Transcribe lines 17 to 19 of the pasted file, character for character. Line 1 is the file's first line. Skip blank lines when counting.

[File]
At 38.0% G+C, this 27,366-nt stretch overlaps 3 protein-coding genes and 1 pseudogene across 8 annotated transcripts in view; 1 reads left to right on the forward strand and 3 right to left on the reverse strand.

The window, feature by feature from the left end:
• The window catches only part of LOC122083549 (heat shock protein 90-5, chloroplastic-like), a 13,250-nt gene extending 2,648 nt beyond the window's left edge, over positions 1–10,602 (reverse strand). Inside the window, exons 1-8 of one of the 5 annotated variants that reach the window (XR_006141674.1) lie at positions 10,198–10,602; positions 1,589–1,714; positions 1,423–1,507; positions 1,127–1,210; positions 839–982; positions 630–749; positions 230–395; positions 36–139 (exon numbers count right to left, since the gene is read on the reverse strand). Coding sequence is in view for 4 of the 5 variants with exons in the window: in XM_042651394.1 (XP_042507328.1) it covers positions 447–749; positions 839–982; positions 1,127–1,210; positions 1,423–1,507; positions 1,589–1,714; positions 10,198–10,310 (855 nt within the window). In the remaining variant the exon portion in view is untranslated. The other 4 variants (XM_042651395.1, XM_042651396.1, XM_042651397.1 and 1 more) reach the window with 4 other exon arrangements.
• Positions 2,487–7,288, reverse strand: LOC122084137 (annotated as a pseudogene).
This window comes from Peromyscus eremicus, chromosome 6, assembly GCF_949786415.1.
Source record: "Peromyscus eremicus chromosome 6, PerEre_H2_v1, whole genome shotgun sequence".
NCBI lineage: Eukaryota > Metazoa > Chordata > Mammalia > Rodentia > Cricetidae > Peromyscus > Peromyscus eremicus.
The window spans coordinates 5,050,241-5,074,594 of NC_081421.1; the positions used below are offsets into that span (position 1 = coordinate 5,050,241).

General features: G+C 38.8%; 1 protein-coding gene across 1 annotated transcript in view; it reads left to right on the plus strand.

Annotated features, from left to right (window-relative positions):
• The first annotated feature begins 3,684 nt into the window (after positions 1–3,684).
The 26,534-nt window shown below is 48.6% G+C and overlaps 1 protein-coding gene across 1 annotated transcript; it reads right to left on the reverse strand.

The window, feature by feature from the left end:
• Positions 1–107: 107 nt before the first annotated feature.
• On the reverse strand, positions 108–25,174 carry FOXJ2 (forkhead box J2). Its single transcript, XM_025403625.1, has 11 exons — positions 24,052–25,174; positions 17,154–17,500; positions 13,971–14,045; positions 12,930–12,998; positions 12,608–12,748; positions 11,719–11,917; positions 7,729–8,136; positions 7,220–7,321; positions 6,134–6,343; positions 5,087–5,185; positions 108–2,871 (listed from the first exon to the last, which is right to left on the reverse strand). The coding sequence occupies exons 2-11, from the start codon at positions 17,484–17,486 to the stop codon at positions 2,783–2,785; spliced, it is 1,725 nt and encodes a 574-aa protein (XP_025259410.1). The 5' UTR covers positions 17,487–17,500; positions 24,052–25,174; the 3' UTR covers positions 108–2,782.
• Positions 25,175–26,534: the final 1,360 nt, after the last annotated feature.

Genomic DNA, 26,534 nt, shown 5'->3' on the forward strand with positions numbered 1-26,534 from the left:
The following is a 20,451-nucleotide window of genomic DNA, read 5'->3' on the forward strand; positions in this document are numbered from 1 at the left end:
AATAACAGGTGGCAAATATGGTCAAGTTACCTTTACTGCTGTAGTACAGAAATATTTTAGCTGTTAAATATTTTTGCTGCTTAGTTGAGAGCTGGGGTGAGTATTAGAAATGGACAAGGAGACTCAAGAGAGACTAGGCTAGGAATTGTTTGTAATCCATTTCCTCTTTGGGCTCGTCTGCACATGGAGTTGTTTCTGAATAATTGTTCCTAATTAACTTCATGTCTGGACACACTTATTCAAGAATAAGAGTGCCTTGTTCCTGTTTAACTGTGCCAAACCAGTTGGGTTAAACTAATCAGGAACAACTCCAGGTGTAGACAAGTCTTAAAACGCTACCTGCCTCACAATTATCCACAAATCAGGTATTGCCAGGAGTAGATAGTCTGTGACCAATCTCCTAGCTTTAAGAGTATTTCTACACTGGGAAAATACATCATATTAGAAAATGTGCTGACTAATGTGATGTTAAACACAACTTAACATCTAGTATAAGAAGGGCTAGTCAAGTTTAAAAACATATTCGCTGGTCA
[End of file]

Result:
Genomic DNA, 26,534 nt, shown 5'->3' on the forward strand with positions numbered 1-26,534 from the left:
The following is a 20,451-nucleotide window of genomic DNA, read 5'->3' on the forward strand; positions in this document are numbered from 1 at the left end:
AATAACAGGTGGCAAATATGGTCAAGTTACCTTTACTGCTGTAGTACAGAAATATTTTAGCTGTTAAATATTTTTGCTGCTTAGTTGAGAGCTGGGGTGAGTATTAGAAATGGACAAGGAGACTCAAGAGAGACTAGGCTAGGAATTGTTTGTAATCCATTTCCTCTTTGGGCTCGTCTGCACATGGAGTTGTTTCTGAATAATTGTTCCTAATTAACTTCATGTCTGGACACACTTATTCAAGAATAAGAGTGCCTTGTTCCTGTTTAACTGTGCCAAACCAGTTGGGTTAAACTAATCAGGAACAACTCCAGGTGTAGACAAGTCTTAAAACGCTACCTGCCTCACAATTATCCACAAATCAGGTATTGCCAGGAGTAGATAGTCTGTGACCAATCTCCTAGCTTTAAGAGTATTTCTACACTGGGAAAATACATCATATTAGAAAATGTGCTGACTAATGTGATGTTAAACACAACTTAACATCTAGTATAAGAAGGGCTAGTCAAGTTTAAAAACATATTCGCTGGTCA